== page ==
The Clinton School
Close-knit community of dedicated students and staff
High school is a work in progress
Clinton School for Writers and Artists has a close-knit community, hard-working students and lots of creative arts electives. Originally opened as a small middle school, it expanded to include high school grades when it moved into a new building next to Union Square in 2015. We try to build a place where kids love school and they love coming to school, said Principal Jonathan Levin.
Middle-school students have four classes of performing arts, music or visual arts each week. Extra-curricular activities include a musical and after-school sewing classes. All classrooms that we saw were clean, quiet and orderly. Students raised their hands to contribute, and there was a high level of participation. On the day of our visit, a 6th-grade science class used a photograph to spark a discussion about the difference between an inference and an observation. The school uses the Connected Math curriculum, which emphasizes maths real world application.
The high school plans to offer the International Baccalaureate (IB) degree, a high school diploma recognized by universities around the world. The IB curriculum calls for seminar-style classes and long essays. The high school curriculum was still being developed at the time of our visit. No foreign language was offered in 9th grade, and 9th-graders who had completed algebra in 8th grade took computer science, rather than geometry. The planned science curriculum includes living environment, chemistry and computer science, but no physics.
During our visit, 9th grade students in U.S. history were brainstorming for a yearlong inquiry project investigating a particular group in American society, such as immigrants, business titans or farmers. High school students at Clinton have academic classes on Monday to Thursday and Friday is reserved for physical education, wellness and the arts.
All grades have "Triple E" classes, which stands for electives, extended learning and enrichment. Students take these smaller classes four times a week and explore creative writing, math challenges or art projects like pottery (fired in a new kiln). On the day of our visit a Triple E sculpture class made origami using hand-painted paper.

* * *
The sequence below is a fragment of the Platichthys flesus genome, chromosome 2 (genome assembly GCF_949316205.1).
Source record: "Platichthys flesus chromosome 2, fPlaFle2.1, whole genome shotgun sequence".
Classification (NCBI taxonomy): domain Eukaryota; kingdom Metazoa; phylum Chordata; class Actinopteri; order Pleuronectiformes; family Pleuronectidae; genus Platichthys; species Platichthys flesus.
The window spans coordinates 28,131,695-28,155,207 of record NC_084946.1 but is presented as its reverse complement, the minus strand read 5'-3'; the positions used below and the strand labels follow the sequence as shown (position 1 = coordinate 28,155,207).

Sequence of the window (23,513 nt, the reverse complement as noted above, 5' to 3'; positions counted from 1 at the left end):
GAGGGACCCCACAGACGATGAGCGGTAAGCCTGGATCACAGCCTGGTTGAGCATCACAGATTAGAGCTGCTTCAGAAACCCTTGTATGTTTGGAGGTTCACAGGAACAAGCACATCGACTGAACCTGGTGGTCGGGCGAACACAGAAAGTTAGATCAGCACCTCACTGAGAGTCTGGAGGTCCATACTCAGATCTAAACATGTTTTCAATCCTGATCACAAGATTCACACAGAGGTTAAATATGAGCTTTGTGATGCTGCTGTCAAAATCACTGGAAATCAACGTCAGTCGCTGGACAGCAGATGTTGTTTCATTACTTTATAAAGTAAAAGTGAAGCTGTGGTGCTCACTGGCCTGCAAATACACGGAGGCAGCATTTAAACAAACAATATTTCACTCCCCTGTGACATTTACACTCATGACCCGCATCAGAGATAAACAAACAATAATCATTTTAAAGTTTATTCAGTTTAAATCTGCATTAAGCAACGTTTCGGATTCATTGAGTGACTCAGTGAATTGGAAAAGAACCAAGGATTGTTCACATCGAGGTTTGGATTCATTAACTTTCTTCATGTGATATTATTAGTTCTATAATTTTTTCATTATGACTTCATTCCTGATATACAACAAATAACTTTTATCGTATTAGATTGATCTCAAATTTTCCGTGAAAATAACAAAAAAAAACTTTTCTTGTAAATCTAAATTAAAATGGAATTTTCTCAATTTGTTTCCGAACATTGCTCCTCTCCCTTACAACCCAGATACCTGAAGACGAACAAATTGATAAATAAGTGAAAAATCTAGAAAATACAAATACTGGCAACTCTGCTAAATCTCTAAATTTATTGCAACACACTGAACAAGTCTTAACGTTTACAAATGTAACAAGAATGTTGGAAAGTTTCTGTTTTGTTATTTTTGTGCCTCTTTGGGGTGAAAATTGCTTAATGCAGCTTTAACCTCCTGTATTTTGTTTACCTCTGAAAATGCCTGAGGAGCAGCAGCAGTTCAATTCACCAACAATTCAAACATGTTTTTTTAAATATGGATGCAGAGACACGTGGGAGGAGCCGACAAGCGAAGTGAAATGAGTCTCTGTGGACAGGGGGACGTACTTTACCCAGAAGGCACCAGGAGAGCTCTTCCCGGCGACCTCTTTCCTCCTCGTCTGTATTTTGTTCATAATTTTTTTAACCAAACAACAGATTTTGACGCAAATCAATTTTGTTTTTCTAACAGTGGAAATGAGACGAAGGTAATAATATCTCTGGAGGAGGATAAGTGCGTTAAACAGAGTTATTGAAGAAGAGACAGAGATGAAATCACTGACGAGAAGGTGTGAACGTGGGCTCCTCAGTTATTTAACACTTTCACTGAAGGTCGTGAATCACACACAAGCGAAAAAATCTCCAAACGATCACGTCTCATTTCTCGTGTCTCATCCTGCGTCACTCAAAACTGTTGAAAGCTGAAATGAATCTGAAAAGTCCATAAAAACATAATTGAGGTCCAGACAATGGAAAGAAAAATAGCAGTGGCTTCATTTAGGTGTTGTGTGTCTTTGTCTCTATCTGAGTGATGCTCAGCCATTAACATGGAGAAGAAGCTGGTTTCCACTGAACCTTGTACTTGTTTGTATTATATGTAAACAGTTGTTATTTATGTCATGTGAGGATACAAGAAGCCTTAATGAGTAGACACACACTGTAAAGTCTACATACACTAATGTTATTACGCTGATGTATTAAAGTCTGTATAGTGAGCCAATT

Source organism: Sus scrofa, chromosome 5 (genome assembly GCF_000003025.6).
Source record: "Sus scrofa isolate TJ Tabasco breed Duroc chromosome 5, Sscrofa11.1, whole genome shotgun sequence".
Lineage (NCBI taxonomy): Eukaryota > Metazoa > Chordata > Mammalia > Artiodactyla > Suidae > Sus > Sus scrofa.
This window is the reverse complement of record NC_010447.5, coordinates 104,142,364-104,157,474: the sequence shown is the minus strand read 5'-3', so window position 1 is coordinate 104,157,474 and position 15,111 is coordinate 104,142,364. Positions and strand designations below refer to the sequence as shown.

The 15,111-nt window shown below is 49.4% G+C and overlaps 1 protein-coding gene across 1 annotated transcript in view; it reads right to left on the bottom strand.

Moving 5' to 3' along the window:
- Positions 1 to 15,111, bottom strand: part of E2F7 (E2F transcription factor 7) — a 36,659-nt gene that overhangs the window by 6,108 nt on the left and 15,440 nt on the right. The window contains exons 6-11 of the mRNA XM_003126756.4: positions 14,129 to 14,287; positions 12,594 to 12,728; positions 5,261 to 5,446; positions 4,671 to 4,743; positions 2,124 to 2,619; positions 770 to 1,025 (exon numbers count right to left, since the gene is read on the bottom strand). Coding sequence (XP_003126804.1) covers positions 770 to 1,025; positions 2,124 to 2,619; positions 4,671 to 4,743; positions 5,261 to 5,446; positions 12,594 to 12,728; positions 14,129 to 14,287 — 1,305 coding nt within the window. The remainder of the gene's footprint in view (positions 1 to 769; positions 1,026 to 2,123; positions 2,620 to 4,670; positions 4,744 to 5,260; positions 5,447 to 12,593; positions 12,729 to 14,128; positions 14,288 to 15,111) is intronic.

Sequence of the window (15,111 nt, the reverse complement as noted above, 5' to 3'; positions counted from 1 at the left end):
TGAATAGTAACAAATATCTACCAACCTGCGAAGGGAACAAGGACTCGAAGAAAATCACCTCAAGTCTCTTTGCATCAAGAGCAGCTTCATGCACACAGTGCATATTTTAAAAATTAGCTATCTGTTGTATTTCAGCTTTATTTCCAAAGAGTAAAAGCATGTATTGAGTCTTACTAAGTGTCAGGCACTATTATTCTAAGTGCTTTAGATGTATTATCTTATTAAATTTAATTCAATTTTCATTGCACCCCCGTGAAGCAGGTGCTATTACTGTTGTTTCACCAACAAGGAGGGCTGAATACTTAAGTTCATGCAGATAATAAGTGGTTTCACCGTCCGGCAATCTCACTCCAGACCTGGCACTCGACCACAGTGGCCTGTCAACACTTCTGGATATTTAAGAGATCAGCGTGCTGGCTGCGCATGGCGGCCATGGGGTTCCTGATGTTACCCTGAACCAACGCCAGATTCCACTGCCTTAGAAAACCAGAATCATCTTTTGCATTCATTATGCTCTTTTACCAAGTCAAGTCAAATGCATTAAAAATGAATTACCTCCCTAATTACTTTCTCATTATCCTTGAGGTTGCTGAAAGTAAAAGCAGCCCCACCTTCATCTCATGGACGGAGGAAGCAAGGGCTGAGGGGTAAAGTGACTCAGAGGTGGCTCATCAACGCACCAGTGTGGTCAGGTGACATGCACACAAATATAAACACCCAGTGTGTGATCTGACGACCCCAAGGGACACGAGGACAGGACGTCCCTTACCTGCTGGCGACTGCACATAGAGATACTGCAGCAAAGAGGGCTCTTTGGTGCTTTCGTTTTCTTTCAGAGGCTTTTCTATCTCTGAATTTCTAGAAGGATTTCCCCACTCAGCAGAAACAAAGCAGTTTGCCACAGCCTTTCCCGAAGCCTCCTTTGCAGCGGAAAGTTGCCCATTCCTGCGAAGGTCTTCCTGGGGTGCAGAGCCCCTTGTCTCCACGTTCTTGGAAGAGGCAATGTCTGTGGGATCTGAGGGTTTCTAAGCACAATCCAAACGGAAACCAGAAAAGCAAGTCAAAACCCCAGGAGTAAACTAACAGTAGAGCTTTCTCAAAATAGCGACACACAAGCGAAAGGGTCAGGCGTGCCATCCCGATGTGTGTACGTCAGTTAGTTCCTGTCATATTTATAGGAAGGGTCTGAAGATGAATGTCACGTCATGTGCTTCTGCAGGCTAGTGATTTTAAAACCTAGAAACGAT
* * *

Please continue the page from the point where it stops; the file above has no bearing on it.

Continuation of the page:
Levin, principal since 2011, says it is important for students to develop good character as well as good study skills. He wants them to be good students and not jerks. This includes his son, who attends the school.
Starting in 7th grade, students may get parents permission to go out for lunch. Levin says its not so bad for those who stay in because the cafeteria food is legitimately fantastic.
Clintons guidance counselor leads a group called Banana Splits in which students with separated parents may share experiences. Parent Coordinator Jill Bennett offers a lot of support to both current and prospective families. We are here collectively to meet their needs _. I love helping parents demystify the process of admissions [and] enrollment, she told us.
In the first year of the schools high school expansion, about half of rising 8th-graders continued at Clinton. Some students went to specialized high schools, including La Guardia, and other popular schools, such as Beacon High School.
SPECIAL EDUCATION: Clinton has ICT team-teaching classes in every grade and also offers SETSS for the roughly 15-20 percent of students at the school with IEPs (individualized education programs).
ADMISSIONS: The middle school is open to students from District 2, who must submit a writing sample or artwork and conduct an interview and on-the-spot writing exercise. Admissions are screened for attendance, state test scores and reports.
Priority for the high school is given first to continuing 8th-graders and then to Manhattan students and residents. Principal Levin expects about 50 percent of students will stay through middle and high school, with the rest of the seats opening up to students from across the city. (Ella Colley, October 2015)
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